Following up my last post about Reyner Banham, I would like to re-introduce William Whyte to you. Like Banham, Whyte produced documentaries and wrote books on sociological factors that impact urban environments. Both also based much of their research around observational techniques, that is, on the ground personal observations of how humans interact with their environment. There are many other methods of research, but there is nothing like seeing things on the ground, first hand.
Whyte’s documentary that I have linked below, was one of his most notable. In this short film, Whyte observes social interactions in plazas and parks in Manhattan. The primary subject is the plaza that is in fromt of Mies van der Rohe‘s Seagram’s Tower. This space is very popular for its location near Midtown Manhattan,and also for its size and proximity near the street level.
You may be wondering why I am bringing up these two video’s in back to back posts, since they were created decades ago. Well, what they both still teach us is that humans are creatures of habit in many regards. These habits can be observed, categorized and statistically analyzed. In William Whyte’s research his primary goal was to provide a foundation for the amendment of New York City’s planning ordinance guidelines. For Banham his research was more macro in scale, looking at the distinct settlements within Los Angeles. Over time the inhabitants of LA achieved a stasis of identity, for Banham, there were four clear groups, or ecologies.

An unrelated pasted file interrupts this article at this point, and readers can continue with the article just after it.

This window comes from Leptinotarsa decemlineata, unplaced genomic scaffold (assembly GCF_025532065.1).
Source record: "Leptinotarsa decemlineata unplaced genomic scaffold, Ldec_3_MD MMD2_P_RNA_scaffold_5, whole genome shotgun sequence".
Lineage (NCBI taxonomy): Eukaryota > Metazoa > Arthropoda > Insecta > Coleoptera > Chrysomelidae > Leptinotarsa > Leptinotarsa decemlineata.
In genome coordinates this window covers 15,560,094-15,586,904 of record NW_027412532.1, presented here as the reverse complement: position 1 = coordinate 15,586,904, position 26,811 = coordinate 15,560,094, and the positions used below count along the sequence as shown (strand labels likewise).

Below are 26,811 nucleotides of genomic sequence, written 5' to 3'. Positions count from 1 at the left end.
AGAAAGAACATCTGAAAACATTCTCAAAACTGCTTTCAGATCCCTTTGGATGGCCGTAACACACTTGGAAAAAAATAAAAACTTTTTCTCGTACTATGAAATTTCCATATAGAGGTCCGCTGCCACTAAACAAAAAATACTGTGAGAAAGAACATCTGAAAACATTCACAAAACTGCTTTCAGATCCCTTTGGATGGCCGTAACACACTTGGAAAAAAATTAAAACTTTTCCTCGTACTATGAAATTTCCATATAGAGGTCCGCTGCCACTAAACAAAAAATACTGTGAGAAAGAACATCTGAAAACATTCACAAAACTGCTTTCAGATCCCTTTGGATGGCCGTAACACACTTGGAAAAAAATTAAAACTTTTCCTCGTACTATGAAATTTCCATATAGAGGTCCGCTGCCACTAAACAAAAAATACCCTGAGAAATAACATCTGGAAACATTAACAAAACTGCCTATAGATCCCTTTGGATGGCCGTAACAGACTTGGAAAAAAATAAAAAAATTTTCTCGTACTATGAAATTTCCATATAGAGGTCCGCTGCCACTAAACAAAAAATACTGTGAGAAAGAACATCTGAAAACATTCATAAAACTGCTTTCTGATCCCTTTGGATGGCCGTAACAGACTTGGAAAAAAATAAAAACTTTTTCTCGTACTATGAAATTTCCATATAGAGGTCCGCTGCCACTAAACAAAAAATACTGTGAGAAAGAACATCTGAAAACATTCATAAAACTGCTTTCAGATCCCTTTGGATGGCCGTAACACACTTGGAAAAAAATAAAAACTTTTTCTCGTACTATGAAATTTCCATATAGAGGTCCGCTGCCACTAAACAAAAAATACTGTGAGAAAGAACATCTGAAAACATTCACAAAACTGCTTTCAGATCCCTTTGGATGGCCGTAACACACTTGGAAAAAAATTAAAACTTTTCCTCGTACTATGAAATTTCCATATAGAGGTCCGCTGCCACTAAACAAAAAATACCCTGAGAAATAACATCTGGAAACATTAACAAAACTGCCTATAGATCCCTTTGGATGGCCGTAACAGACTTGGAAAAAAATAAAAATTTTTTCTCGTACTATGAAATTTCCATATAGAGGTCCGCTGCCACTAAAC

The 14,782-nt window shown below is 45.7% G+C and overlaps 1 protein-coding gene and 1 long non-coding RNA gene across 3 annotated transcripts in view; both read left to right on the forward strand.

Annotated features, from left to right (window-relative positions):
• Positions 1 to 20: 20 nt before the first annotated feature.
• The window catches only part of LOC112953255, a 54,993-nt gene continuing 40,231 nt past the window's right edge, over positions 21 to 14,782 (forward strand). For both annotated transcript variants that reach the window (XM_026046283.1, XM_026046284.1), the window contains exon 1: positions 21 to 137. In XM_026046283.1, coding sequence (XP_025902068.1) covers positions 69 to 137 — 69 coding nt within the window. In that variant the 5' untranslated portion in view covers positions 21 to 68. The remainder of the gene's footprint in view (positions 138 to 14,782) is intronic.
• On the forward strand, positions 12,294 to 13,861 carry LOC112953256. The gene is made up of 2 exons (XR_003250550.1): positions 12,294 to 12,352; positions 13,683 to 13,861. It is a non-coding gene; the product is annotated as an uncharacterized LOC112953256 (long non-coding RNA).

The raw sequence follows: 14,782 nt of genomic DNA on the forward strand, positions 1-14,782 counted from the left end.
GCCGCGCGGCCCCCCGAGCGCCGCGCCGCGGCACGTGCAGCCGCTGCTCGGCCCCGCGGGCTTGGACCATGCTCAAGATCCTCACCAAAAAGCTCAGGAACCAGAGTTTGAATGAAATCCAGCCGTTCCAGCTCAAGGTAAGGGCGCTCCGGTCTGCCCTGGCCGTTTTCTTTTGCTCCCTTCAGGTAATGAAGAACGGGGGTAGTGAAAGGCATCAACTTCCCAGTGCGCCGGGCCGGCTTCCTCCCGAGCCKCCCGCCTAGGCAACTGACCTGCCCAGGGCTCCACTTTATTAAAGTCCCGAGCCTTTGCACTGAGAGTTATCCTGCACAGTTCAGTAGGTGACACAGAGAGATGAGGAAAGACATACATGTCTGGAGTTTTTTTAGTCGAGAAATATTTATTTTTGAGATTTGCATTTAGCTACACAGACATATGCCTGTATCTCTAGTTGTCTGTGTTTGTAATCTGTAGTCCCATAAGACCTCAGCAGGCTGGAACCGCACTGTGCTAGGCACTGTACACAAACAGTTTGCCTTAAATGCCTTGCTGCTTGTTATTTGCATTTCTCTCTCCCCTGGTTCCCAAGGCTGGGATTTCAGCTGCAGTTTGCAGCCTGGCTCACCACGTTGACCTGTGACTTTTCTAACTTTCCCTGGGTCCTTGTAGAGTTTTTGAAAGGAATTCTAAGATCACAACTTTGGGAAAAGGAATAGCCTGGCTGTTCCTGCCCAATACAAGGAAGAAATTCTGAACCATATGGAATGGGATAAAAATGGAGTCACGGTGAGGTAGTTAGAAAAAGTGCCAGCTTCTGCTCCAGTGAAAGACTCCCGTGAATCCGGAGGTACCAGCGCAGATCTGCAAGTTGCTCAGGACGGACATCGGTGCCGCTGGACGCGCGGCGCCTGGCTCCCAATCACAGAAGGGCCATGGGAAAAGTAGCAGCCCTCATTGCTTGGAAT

For the purpose of my blog, I think that everyone should watch these two videos. These two writers and researchers do excellent jobs of describing complex architectural and urban issues, with respect to design, and they present it simply so that a very broad audience can take something away.
I hope that these two posts express, in multimedia, my intent for sharing my passion for architecture and urban design in an easily comprehensible manner for everyone to learn from.
- The Social Life of Small Urban Spaces (swiss-miss.com)